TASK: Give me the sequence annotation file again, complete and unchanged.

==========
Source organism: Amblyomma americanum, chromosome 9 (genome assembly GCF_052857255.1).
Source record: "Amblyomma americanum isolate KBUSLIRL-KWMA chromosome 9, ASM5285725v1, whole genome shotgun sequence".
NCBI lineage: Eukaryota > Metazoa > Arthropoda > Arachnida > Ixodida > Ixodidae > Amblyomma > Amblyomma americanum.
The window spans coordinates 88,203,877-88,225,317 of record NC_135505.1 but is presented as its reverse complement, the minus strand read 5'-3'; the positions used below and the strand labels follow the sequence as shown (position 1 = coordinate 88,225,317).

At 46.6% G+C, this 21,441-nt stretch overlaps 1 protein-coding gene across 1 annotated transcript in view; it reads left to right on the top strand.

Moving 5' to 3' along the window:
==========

Source organism: Amblyomma americanum, chromosome 9 (genome assembly GCF_052857255.1).
Source record: "Amblyomma americanum isolate KBUSLIRL-KWMA chromosome 9, ASM5285725v1, whole genome shotgun sequence".
NCBI lineage: Eukaryota > Metazoa > Arthropoda > Arachnida > Ixodida > Ixodidae > Amblyomma > Amblyomma americanum.
The window spans coordinates 88,203,877-88,225,317 of record NC_135505.1 but is presented as its reverse complement, the minus strand read 5'-3'; the positions used below and the strand labels follow the sequence as shown (position 1 = coordinate 88,225,317).

At 46.6% G+C, this 21,441-nt stretch overlaps 1 protein-coding gene across 1 annotated transcript in view; it reads left to right on the top strand.

Moving 5' to 3' along the window: